Let the people here know if you have any other concerns or specific questions about your stuff. Most of us are helpful and nice.

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Thank you so much for the advice! My only other question is which region is best for beginners?

That depends. It is not a region, but rather a small to medium size market in which you are not too obliterated, and can grasp concepts that one cannot simply read, and has to experience. Such as the very competition you have, demand and how that changes and impacts, aircraft scheduling, etc. Once you feel you grasp the game and especially that you can stand your ground against the competition, then you are more than welcome to try the large markets with huge airlines and opportunities for growth: US, EU, and China. That is not to say you cannot succeed as a beginner in these markets - it just might be harder to survive and thrive.

I would recommend building a transfer hub for beginners. From my experience starting up as a beginner, it is by far the easiest way to establish your footing in a game world. This is not to say that you can’t start by transporting O/D passengers, but I’m most familiar with doing waves out of mega hubs so here we go, things you should consider while choosing a strategy.

  1. Geographical Location
    An advantageous location is key to building a successful hub, for instance, the US northeast is perfect for managing US - Europe traffic, US west coast airports connect east coast to Hawaii, Tokyo and Seoul are great hubs if you wish to do North America - Asia Pacific. You get the idea.

  2. Demand
    Although we don’t put as much emphasis on demand when focusing on transfers, do think about if you can consistently sell at least one leg of your transfer portfolio, it makes things a lot easier. Consider doing US to Europe transfer in Boston, because there is a high demand for transcontinental flight between Boston and the west coast, you get to schedule more transcontinental flights and provide more connectivity for your European flights.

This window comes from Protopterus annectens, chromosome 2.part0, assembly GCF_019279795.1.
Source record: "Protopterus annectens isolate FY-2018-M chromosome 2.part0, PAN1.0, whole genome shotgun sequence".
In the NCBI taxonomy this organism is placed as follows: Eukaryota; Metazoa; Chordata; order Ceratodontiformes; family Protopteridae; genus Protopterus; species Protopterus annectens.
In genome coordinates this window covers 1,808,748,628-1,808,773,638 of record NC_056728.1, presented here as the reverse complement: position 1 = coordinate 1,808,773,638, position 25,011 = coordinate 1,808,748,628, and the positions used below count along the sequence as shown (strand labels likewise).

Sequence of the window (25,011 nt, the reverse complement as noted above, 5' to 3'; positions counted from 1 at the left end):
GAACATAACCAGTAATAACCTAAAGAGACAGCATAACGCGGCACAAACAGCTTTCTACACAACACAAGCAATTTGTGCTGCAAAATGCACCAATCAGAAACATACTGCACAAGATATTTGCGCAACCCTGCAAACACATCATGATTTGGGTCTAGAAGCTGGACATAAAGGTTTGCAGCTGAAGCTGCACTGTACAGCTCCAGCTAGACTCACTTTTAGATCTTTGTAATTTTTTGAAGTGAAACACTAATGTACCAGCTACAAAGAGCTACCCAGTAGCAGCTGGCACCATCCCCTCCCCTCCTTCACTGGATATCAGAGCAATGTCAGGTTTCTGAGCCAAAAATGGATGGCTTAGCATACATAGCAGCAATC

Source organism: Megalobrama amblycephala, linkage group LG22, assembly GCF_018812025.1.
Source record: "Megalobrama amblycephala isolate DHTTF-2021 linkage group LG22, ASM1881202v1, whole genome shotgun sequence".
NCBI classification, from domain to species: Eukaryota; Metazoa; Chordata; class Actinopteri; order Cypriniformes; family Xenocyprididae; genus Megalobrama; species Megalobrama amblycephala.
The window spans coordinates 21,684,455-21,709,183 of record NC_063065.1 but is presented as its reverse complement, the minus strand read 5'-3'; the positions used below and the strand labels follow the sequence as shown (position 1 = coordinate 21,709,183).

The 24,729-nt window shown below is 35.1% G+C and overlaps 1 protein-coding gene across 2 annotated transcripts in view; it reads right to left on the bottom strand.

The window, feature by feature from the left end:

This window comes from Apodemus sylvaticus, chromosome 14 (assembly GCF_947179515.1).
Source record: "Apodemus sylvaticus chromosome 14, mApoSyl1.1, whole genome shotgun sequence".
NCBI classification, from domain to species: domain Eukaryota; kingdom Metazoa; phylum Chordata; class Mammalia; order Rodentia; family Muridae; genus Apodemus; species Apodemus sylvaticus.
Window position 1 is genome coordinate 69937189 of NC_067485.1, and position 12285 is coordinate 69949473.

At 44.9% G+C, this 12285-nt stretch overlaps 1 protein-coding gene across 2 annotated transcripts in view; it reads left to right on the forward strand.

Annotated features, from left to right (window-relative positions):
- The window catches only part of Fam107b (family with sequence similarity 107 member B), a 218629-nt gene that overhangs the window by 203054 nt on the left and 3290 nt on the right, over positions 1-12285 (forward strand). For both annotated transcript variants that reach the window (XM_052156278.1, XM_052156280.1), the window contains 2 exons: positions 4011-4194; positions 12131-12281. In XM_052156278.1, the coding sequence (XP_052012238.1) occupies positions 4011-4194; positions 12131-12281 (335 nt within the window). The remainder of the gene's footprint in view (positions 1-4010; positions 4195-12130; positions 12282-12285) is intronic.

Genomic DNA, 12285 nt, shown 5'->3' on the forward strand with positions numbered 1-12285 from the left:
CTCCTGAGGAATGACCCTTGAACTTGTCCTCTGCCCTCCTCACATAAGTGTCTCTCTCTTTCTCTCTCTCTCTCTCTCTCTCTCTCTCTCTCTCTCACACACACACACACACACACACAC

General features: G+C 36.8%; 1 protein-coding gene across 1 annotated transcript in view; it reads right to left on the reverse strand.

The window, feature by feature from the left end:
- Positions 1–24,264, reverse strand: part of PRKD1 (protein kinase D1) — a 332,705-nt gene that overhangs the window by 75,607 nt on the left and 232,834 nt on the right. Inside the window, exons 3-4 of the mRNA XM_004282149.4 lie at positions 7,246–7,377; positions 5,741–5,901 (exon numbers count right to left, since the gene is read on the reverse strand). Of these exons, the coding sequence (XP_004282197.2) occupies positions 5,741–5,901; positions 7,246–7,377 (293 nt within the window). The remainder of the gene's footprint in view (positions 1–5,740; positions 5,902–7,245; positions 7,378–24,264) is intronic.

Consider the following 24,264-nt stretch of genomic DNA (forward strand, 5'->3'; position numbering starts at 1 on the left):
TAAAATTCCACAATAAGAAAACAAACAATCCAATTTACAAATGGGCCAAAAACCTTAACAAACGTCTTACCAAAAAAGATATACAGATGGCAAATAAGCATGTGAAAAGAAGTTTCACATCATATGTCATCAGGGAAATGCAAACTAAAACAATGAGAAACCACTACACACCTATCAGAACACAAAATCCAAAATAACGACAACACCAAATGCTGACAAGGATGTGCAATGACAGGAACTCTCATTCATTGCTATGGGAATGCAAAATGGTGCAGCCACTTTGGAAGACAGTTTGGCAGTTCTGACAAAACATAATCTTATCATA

3. Waves
    6hr and 8hr waves are the most common because you divide one day into 4 waves and 3 waves respectively. It is wise to check the slot situation when doing wave planning, you don’t want to hurt your potential for development because your wave times clashed with someone else’s.

  4. Friendly Fire
    As the game progresses and you decide to set up more hubs, consider what traffic you wish to direct through which hub and try to avoid overlaps. It is already hard to compete with other players, having two of your own hubs competing for the same type of traffic only makes it harder.

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Well said SparkAirways!

In addition, for me, interlining was huge. Interlining adds quite a few employees to your payroll but I was getting more than enough interlining passengers to more than compensate for their salaries. And by sharing the traffic, I find it a friendlier game.

As always, your mileage may vary.